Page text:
I sure don’t want to end up in some walled compound full of diplomats!” Sarah answered. “I do think there is a place where we might be useful, but not on public display.”
Sarah was ambivalent, however, about the possibility of assignment to Cape Lisbon, though that was certainly isolated. She had a child now and that changed her desires as to where she would live. Childless, she would probably not have thought twice about herself and her husband joining the ‘Baltimore Gun Club,’[1.] as the linear induction launch team called themselves. This was not a reference to their love of outdoor sports. The name came from Jules Verne’s novel ‘From the Earth to the Moon’[2.][3.] and it referred to the munitions experts who built the large cannon from which Verne’s fictional spacecraft was launched. The Cape Lisbon team lived in a fairly austere environment. “No place to raise a child,” she mused to herself.
Between the little college with the community church and parsonage and the Zimmerman family compound there were some as yet unoccupied faculty houses for the college. Here the astronauts were to finalize their debriefing and writing. Ben-Gurion and his wife were given the one closest to the college where they would have access to people and resources as they finished their work. Sarah carried her infant son into the garden to calm his crying one afternoon. She was at first startled when a lady filling her hummingbird feeder with clear nectar looked up and saw her from the adjoining yard. “May I try holding the little fellow?” the neighbor asked… “Oh, please excuse the paint on my hands… I assure you it is dry and nursery-safe non-toxic. Mural painting today, if you must know”
And so, the copilot of the Great Northern happily surveyed a little place with very down to earth beauty and simplicity and thought: “I think I might just like it here.” (to be continued)
Building the Chrysler Building
Bridging the Golden Gate
Conquerors of the Impossible 'All Men are Builders at Heart'
The Spirit of Saint Louis Lindbergh's Transatlantic Flight
When I was a boy, I remember reading Charles Lindbergh’s The Spirit of Saint Louis. It is a hopeful book and sets a young person to thinking about his or her own goals and aspirations. We watched men go to the moon. Amazing achievements, rooted in IMAGO DEI – our creation in the Divine Image, served to inspire us. Sadly, we’ve lost that part of the great story. At the end of today’s issue John Stonestreet will talk about the message young people often hear today. Nihilism has replaced the optimism that characterized the fiction of our day.
For our part, I believe people of Faith have been all too quick to accept the pessimism of our day. We look forward to future bliss, but forget that the Divine promises to restore all things and that our labor in the Lord is not in vain. We forget that our inventiveness is part of the Salvation message. We are made in the Divine Image. That includes the creative spark that drives us to invent new technologies and solve problems. It makes us work to fight starvation and dig wells. It leads us to do great things.
To be sure, it can be overworked into pride and arrogance, but in that regard it is like any good thing pushed to excess. I once read a Christian book where the author said that primitive societies were ‘better’ because people were not pushed as they are in Western society. They had more time for family and contemplation the author continued. The more I pondered the author’s point, the more I wondered: “has he actually LIVED in such a culture?” As a Western missionary, he had indeed inserted himself into such a place but it was clear that he was a visitor and his Western support gave him the leisure to enjoy it.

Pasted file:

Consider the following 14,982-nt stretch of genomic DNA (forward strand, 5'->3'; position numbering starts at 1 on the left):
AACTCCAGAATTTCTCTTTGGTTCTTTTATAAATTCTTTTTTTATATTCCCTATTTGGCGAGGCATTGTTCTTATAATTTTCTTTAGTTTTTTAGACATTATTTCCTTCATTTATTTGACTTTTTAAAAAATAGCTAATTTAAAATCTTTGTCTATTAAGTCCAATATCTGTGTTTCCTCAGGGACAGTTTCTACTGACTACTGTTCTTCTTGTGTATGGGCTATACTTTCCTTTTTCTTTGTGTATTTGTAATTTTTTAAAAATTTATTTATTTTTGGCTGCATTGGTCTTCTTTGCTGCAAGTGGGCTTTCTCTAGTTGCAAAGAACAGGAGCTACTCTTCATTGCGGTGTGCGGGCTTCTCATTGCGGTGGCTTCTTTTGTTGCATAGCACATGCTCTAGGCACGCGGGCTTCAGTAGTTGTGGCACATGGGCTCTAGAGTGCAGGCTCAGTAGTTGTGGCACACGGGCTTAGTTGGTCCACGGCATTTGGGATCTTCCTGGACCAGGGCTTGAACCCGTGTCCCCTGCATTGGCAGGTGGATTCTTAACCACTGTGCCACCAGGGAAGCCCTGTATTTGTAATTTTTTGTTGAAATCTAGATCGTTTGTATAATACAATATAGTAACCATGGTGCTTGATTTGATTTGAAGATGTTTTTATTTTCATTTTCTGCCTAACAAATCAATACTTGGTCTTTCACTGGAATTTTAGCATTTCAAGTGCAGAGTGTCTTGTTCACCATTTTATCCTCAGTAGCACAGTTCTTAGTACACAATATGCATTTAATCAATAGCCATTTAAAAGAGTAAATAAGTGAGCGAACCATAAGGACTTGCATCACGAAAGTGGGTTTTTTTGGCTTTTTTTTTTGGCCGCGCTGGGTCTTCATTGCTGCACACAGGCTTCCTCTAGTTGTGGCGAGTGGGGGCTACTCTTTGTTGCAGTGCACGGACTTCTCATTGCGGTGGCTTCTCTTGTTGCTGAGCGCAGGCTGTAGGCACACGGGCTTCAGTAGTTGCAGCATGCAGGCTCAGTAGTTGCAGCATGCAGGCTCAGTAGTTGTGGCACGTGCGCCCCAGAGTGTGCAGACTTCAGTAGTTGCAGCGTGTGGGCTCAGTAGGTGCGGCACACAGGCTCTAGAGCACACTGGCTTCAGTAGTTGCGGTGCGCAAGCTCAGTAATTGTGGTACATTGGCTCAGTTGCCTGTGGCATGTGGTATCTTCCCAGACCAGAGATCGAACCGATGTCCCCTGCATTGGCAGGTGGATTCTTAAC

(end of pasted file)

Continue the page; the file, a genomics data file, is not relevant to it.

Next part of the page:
Had he truly lived as one of such a culture, he would have seen the reality of a failed hunt and hungry children. He would have known the pain of infant mortality, often caused by contaminated water that a modern well would have eliminated. He might have experienced the terror of tribal war. In the end I determined that I was happier with the ‘problems’ of my own culture. I bring this story up merely to point out that we may not truly appreciate much of what inspiration has done to enrich our own lives. If we do not appreciate it, we probably do not pass the baton to our children.
We as a people need a good shot of hope. An honest study of our history might just give us more of that than we might imagine. In light of the latest acts of evil in our world, the need to teach hope and goodness is imperative! To that end I present the stories that I do.
In the 1957 film, The Spirit of Saint Louis, Ryan Aircraft employees are depicted signing the cowling.
Leaves in a stream, Shenandoah National Park. Photo by Bob Kirchman.
Seven Days Photos byBob Kirchman
Ithink the thrill of the Pagan stories and of romance may be due to the fact that they are mere beginnings—the first, faint whisper of the wind from beyond the world—while Christianity is the thing itself: and no thing, when you have really started on it, can have for you then and there just the same thrill as the first hint. For example, the experience of being married and bringing up a family cannot have the old bittersweet of first falling in love. But it is futile (and, I think, wicked) to go on trying to get the old thrill again: you must go forward and not backward. Any real advance will in its turn be ushered in by a new thrill, different from the old: doomed in its turn to disappear and to become in its turn a temptation to retrogression. Delight is a bell that rings as you set your foot on the first step of a new flight of stairs leading upwards. Once you have started climbing you will notice only the hard work: it is when you have reached the landing and catch sight of the new stair that you may expect the bell again. This is only an idea, and may be all rot: but it seems to fit in pretty well with the general law (thrills also must die to live) of autumn and spring, sleep and waking, death and resurrection, and ‘Whosoever loseth his life, shall save it.‘” – C. S. Lewis, Collected Letters